Being At Peace With Your Physical Body

A few years ago, I remember watching a Batman cartoon. It was my first introduction to the character since the 60s Adam West show (may he rest in peace). It was darker, grittier, more mature, and a lot of the subtleties it had gone over my head even as I enjoyed it as a kid.


I distinctly recall one episode involving a villain named Calendar Girl. Her real was Page, and she was a model and actress. Before she got older and the industries she used to work for rejected her, at least.


By the end of the episode, it was revealed that underneath her mask, she was still a stunningly beautiful woman. However, she was obsessed and believed herself disfigured, horribly ugly. All she could see were her flaws. She was, in essence, not comfortable with her body and her face.


It’s something that I think we all go through in life.


The media bombards us with images of idealized forms. Of perfect hourglass figures and muscle men with more tone than an orchestra. They tell us this is what we’re supposed to look like, this is what you should aspire to be.


What does that do to most of us, who can’t meet those standards? Moreover, how unhealthy is it for the people who have to obsess over keeping that image? The situation, my friends, is an untenable one. It produces an unhealthy perception of body image and is harmful to your mental and spiritual well being.


This isn’t healthy.


Now, being comfortable with your body doesn’t mean you stop going to the doctor or that you cease whatever advise a clinic like was giving so you can get better.


Being comfortable with your body is about the ability to understand that you don’t need to live up to this image or that ideal. You can be who you are, in the right frame that suits you. You don’t need to be bodybuilder perfect or to have the curves of a racing yacht. As long as your body is healthy, that’s what matters.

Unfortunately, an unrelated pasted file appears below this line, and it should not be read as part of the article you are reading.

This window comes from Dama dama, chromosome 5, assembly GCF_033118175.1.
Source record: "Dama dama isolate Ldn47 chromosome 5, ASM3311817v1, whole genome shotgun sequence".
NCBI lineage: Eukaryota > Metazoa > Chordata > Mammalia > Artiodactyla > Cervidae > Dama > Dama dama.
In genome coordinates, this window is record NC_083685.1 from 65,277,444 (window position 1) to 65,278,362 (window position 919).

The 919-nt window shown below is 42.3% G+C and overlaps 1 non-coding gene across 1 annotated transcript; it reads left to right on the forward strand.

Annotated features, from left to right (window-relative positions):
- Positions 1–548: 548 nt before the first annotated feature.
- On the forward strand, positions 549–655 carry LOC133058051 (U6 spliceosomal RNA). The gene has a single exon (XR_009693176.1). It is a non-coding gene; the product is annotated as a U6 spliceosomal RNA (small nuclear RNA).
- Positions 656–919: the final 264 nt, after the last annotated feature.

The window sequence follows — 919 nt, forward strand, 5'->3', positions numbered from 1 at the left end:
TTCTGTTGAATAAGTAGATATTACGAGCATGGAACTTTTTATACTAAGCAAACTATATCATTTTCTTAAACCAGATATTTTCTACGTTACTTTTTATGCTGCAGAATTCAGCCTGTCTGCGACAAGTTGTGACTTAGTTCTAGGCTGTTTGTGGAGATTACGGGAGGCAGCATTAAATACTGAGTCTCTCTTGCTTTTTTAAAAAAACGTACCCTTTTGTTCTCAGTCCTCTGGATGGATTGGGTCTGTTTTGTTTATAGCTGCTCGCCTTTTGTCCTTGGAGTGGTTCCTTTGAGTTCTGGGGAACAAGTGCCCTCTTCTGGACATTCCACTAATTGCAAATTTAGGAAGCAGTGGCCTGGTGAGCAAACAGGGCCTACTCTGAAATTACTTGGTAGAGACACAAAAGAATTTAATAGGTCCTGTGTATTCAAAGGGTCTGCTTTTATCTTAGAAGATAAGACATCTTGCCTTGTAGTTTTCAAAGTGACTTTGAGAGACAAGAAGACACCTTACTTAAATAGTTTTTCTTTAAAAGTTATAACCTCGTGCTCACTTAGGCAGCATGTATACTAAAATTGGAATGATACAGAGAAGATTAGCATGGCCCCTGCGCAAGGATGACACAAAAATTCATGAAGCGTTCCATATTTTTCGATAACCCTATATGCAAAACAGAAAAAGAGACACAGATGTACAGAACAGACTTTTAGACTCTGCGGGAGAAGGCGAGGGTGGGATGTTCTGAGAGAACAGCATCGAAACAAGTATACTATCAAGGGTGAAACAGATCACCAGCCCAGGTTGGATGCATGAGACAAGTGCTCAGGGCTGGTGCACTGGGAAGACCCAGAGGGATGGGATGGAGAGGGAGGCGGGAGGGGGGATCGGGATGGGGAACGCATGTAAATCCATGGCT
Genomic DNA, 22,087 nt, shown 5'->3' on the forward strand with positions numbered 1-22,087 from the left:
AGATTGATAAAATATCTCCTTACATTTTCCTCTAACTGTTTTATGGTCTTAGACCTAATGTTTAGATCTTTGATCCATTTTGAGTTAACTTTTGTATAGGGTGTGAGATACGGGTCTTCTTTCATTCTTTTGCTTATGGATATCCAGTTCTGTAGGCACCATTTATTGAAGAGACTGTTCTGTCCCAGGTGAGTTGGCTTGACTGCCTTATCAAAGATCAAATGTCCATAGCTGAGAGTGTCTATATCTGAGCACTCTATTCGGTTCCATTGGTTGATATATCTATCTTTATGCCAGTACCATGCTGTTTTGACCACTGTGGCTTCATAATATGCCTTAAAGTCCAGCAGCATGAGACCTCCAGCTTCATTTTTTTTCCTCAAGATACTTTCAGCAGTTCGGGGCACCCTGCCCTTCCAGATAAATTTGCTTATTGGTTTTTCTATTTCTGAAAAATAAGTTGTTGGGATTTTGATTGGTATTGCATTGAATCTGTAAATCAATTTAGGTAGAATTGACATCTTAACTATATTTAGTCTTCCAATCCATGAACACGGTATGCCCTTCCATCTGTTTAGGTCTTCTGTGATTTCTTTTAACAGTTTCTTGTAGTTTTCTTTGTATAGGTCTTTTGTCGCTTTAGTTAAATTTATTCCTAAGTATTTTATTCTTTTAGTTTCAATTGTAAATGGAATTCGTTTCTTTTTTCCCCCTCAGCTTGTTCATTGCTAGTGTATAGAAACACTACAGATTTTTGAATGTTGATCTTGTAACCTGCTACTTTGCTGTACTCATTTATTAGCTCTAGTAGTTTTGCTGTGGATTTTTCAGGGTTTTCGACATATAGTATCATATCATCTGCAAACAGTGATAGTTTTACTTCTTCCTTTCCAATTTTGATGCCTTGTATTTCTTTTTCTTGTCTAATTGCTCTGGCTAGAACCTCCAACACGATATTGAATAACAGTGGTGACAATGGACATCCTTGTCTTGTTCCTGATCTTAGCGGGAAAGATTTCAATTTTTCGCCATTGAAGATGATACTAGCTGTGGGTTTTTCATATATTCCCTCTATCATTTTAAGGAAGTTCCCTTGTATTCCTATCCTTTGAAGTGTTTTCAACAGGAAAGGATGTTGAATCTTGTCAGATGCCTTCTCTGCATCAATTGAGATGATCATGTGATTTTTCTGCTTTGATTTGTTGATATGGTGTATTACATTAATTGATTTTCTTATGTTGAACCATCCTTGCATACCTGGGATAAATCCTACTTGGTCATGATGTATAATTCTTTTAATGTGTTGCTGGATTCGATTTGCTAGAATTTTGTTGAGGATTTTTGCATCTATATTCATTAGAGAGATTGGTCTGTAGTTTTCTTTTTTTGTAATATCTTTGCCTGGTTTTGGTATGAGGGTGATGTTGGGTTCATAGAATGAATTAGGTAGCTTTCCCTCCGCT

Of course, making peace with your body this way isn’t easy. Not with the media on your back. Certainly not if you have bad habits.


Here are a few ways I’ve figured out over the years. These all help you ease yourself into liking your body, while also staying healthy.


You want to focus on one meal at a time. All those long-running diet plans that work out meal after meal, calculating numbers no one wants to really keep track of. These don’t work for the average person. No, what you want is to just focus on the choices you have in front of you right now, instead of the past or the future.


Ignore exercise plans that promise results. You know what works best when you exercise? Repetition.


You want a workout plan that you’re comfortable with. Maybe even one that you enjoy. If you do this, you are setting yourself up for repeating that workout regularly. That goes a long way towards better health than any plan that gives “results” but you can’t stand doing.


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